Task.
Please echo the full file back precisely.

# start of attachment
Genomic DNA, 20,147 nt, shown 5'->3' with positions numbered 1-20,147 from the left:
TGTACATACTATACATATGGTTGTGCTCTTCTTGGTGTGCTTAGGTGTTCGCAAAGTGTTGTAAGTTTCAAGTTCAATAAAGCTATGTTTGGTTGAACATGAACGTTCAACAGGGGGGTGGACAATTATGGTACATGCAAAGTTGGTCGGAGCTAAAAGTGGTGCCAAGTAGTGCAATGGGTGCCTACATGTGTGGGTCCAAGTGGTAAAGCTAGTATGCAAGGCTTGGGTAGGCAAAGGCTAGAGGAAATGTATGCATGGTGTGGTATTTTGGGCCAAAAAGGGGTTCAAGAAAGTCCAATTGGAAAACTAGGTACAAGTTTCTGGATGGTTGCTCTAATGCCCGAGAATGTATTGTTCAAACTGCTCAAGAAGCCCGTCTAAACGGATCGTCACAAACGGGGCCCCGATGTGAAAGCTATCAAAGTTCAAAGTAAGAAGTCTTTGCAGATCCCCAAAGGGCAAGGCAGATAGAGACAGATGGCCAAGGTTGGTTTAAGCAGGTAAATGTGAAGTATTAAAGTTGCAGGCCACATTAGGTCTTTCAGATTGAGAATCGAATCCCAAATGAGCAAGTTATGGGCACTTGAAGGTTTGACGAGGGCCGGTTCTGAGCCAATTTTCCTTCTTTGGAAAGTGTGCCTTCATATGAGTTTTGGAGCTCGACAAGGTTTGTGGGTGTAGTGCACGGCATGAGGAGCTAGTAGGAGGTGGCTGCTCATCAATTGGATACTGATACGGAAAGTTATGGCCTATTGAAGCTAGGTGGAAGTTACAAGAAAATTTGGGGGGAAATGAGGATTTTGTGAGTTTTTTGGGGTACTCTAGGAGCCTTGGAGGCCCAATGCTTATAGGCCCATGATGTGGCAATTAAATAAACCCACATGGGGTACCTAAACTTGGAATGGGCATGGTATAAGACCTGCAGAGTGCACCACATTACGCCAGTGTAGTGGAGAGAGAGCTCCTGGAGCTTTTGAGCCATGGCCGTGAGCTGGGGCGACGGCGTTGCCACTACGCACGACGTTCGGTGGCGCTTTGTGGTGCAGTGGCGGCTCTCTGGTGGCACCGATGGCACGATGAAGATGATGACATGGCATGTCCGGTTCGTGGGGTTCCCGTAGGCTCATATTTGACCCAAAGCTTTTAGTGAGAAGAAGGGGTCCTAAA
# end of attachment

Genomic DNA, 20,147 nt, shown 5'->3' with positions numbered 1-20,147 from the left:
TGTACATACTATACATATGGTTGTGCTCTTCTTGGTGTGCTTAGGTGTTCGCAAAGTGTTGTAAGTTTCAAGTTCAATAAAGCTATGTTTGGTTGAACATGAACGTTCAACAGGGGGGTGGACAATTATGGTACATGCAAAGTTGGTCGGAGCTAAAAGTGGTGCCAAGTAGTGCAATGGGTGCCTACATGTGTGGGTCCAAGTGGTAAAGCTAGTATGCAAGGCTTGGGTAGGCAAAGGCTAGAGGAAATGTATGCATGGTGTGGTATTTTGGGCCAAAAAGGGGTTCAAGAAAGTCCAATTGGAAAACTAGGTACAAGTTTCTGGATGGTTGCTCTAATGCCCGAGAATGTATTGTTCAAACTGCTCAAGAAGCCCGTCTAAACGGATCGTCACAAACGGGGCCCCGATGTGAAAGCTATCAAAGTTCAAAGTAAGAAGTCTTTGCAGATCCCCAAAGGGCAAGGCAGATAGAGACAGATGGCCAAGGTTGGTTTAAGCAGGTAAATGTGAAGTATTAAAGTTGCAGGCCACATTAGGTCTTTCAGATTGAGAATCGAATCCCAAATGAGCAAGTTATGGGCACTTGAAGGTTTGACGAGGGCCGGTTCTGAGCCAATTTTCCTTCTTTGGAAAGTGTGCCTTCATATGAGTTTTGGAGCTCGACAAGGTTTGTGGGTGTAGTGCACGGCATGAGGAGCTAGTAGGAGGTGGCTGCTCATCAATTGGATACTGATACGGAAAGTTATGGCCTATTGAAGCTAGGTGGAAGTTACAAGAAAATTTGGGGGGAAATGAGGATTTTGTGAGTTTTTTGGGGTACTCTAGGAGCCTTGGAGGCCCAATGCTTATAGGCCCATGATGTGGCAATTAAATAAACCCACATGGGGTACCTAAACTTGGAATGGGCATGGTATAAGACCTGCAGAGTGCACCACATTACGCCAGTGTAGTGGAGAGAGAGCTCCTGGAGCTTTTGAGCCATGGCCGTGAGCTGGGGCGACGGCGTTGCCACTACGCACGACGTTCGGTGGCGCTTTGTGGTGCAGTGGCGGCTCTCTGGTGGCACCGATGGCACGATGAAGATGATGACATGGCATGTCCGGTTCGTGGGGTTCCCGTAGGCTCATATTTGACCCAAAGCTTTTAGTGAGAAGAAGGGGTCCTAAA